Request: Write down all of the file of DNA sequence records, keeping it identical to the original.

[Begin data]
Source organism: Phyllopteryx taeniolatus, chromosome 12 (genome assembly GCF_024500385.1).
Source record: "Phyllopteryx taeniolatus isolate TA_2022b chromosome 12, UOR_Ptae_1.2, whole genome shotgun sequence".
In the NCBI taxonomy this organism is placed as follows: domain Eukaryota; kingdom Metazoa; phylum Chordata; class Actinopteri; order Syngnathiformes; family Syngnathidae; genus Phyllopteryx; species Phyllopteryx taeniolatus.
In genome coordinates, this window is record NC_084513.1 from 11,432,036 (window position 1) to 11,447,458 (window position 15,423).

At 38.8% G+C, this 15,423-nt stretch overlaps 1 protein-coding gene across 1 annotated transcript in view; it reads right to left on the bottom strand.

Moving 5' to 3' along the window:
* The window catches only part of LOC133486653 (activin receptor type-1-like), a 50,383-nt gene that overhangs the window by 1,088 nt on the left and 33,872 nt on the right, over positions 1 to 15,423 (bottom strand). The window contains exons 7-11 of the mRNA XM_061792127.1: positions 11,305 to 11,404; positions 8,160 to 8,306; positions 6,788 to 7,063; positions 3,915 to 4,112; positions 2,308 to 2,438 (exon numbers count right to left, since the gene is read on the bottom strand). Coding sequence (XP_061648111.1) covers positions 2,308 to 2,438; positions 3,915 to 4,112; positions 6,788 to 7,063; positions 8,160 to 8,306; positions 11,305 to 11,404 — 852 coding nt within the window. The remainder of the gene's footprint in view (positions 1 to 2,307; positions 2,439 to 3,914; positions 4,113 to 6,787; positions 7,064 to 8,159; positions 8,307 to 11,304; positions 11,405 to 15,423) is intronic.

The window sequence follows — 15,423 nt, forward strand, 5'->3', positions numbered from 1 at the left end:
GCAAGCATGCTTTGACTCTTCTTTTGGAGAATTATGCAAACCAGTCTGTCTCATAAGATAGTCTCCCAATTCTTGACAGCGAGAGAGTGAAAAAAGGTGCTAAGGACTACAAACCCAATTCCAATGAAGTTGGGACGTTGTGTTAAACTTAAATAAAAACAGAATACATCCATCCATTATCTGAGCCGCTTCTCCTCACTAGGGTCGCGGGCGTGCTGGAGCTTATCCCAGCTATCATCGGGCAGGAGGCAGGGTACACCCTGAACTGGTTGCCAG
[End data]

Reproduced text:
Source organism: Phyllopteryx taeniolatus, chromosome 12 (genome assembly GCF_024500385.1).
Source record: "Phyllopteryx taeniolatus isolate TA_2022b chromosome 12, UOR_Ptae_1.2, whole genome shotgun sequence".
In the NCBI taxonomy this organism is placed as follows: domain Eukaryota; kingdom Metazoa; phylum Chordata; class Actinopteri; order Syngnathiformes; family Syngnathidae; genus Phyllopteryx; species Phyllopteryx taeniolatus.
In genome coordinates, this window is record NC_084513.1 from 11,432,036 (window position 1) to 11,447,458 (window position 15,423).

At 38.8% G+C, this 15,423-nt stretch overlaps 1 protein-coding gene across 1 annotated transcript in view; it reads right to left on the bottom strand.

Moving 5' to 3' along the window:
* The window catches only part of LOC133486653 (activin receptor type-1-like), a 50,383-nt gene that overhangs the window by 1,088 nt on the left and 33,872 nt on the right, over positions 1 to 15,423 (bottom strand). The window contains exons 7-11 of the mRNA XM_061792127.1: positions 11,305 to 11,404; positions 8,160 to 8,306; positions 6,788 to 7,063; positions 3,915 to 4,112; positions 2,308 to 2,438 (exon numbers count right to left, since the gene is read on the bottom strand). Coding sequence (XP_061648111.1) covers positions 2,308 to 2,438; positions 3,915 to 4,112; positions 6,788 to 7,063; positions 8,160 to 8,306; positions 11,305 to 11,404 — 852 coding nt within the window. The remainder of the gene's footprint in view (positions 1 to 2,307; positions 2,439 to 3,914; positions 4,113 to 6,787; positions 7,064 to 8,159; positions 8,307 to 11,304; positions 11,405 to 15,423) is intronic.

The window sequence follows — 15,423 nt, forward strand, 5'->3', positions numbered from 1 at the left end:
GCAAGCATGCTTTGACTCTTCTTTTGGAGAATTATGCAAACCAGTCTGTCTCATAAGATAGTCTCCCAATTCTTGACAGCGAGAGAGTGAAAAAAGGTGCTAAGGACTACAAACCCAATTCCAATGAAGTTGGGACGTTGTGTTAAACTTAAATAAAAACAGAATACATCCATCCATTATCTGAGCCGCTTCTCCTCACTAGGGTCGCGGGCGTGCTGGAGCTTATCCCAGCTATCATCGGGCAGGAGGCAGGGTACACCCTGAACTGGTTGCCAG